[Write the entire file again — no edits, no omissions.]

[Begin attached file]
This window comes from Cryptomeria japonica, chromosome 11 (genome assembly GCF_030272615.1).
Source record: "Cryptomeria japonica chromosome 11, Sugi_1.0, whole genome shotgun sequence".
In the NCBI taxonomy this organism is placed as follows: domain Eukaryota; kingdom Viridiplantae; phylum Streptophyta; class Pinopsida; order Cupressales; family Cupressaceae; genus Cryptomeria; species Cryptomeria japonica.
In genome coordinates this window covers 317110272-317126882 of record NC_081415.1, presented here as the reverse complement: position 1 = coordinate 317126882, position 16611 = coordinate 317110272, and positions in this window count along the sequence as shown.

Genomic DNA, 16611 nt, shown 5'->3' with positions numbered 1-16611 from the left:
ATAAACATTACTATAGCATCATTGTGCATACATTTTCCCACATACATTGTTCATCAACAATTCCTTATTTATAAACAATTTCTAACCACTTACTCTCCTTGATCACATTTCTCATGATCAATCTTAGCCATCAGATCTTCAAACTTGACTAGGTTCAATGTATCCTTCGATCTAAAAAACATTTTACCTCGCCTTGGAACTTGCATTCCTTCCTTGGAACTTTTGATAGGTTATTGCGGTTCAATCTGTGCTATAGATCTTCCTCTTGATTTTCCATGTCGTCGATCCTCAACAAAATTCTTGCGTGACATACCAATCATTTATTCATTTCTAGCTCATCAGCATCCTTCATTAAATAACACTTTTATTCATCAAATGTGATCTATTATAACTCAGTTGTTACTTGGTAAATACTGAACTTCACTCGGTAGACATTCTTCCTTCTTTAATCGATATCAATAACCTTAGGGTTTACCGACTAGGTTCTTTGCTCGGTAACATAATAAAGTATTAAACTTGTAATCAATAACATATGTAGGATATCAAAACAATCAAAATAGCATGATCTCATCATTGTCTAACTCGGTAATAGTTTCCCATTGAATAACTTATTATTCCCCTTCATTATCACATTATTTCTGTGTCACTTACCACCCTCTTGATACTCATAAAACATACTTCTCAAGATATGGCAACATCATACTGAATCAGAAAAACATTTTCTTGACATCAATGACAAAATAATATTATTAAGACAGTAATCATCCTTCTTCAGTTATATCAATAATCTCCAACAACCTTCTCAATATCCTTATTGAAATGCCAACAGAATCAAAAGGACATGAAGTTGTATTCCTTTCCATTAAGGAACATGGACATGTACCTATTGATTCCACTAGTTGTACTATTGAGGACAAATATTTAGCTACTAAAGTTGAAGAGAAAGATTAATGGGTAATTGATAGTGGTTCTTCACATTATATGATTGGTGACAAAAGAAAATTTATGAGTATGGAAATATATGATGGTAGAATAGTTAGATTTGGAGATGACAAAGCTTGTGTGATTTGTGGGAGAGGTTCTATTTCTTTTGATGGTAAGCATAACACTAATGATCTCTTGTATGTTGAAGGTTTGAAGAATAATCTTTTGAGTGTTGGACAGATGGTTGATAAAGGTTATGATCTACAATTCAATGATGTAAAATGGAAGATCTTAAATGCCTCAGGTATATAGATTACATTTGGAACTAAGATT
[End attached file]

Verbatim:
This window comes from Cryptomeria japonica, chromosome 11 (genome assembly GCF_030272615.1).
Source record: "Cryptomeria japonica chromosome 11, Sugi_1.0, whole genome shotgun sequence".
In the NCBI taxonomy this organism is placed as follows: domain Eukaryota; kingdom Viridiplantae; phylum Streptophyta; class Pinopsida; order Cupressales; family Cupressaceae; genus Cryptomeria; species Cryptomeria japonica.
In genome coordinates this window covers 317110272-317126882 of record NC_081415.1, presented here as the reverse complement: position 1 = coordinate 317126882, position 16611 = coordinate 317110272, and positions in this window count along the sequence as shown.

Genomic DNA, 16611 nt, shown 5'->3' with positions numbered 1-16611 from the left:
ATAAACATTACTATAGCATCATTGTGCATACATTTTCCCACATACATTGTTCATCAACAATTCCTTATTTATAAACAATTTCTAACCACTTACTCTCCTTGATCACATTTCTCATGATCAATCTTAGCCATCAGATCTTCAAACTTGACTAGGTTCAATGTATCCTTCGATCTAAAAAACATTTTACCTCGCCTTGGAACTTGCATTCCTTCCTTGGAACTTTTGATAGGTTATTGCGGTTCAATCTGTGCTATAGATCTTCCTCTTGATTTTCCATGTCGTCGATCCTCAACAAAATTCTTGCGTGACATACCAATCATTTATTCATTTCTAGCTCATCAGCATCCTTCATTAAATAACACTTTTATTCATCAAATGTGATCTATTATAACTCAGTTGTTACTTGGTAAATACTGAACTTCACTCGGTAGACATTCTTCCTTCTTTAATCGATATCAATAACCTTAGGGTTTACCGACTAGGTTCTTTGCTCGGTAACATAATAAAGTATTAAACTTGTAATCAATAACATATGTAGGATATCAAAACAATCAAAATAGCATGATCTCATCATTGTCTAACTCGGTAATAGTTTCCCATTGAATAACTTATTATTCCCCTTCATTATCACATTATTTCTGTGTCACTTACCACCCTCTTGATACTCATAAAACATACTTCTCAAGATATGGCAACATCATACTGAATCAGAAAAACATTTTCTTGACATCAATGACAAAATAATATTATTAAGACAGTAATCATCCTTCTTCAGTTATATCAATAATCTCCAACAACCTTCTCAATATCCTTATTGAAATGCCAACAGAATCAAAAGGACATGAAGTTGTATTCCTTTCCATTAAGGAACATGGACATGTACCTATTGATTCCACTAGTTGTACTATTGAGGACAAATATTTAGCTACTAAAGTTGAAGAGAAAGATTAATGGGTAATTGATAGTGGTTCTTCACATTATATGATTGGTGACAAAAGAAAATTTATGAGTATGGAAATATATGATGGTAGAATAGTTAGATTTGGAGATGACAAAGCTTGTGTGATTTGTGGGAGAGGTTCTATTTCTTTTGATGGTAAGCATAACACTAATGATCTCTTGTATGTTGAAGGTTTGAAGAATAATCTTTTGAGTGTTGGACAGATGGTTGATAAAGGTTATGATCTACAATTCAATGATGTAAAATGGAAGATCTTAAATGCCTCAGGTATATAGATTACATTTGGAACTAAGATT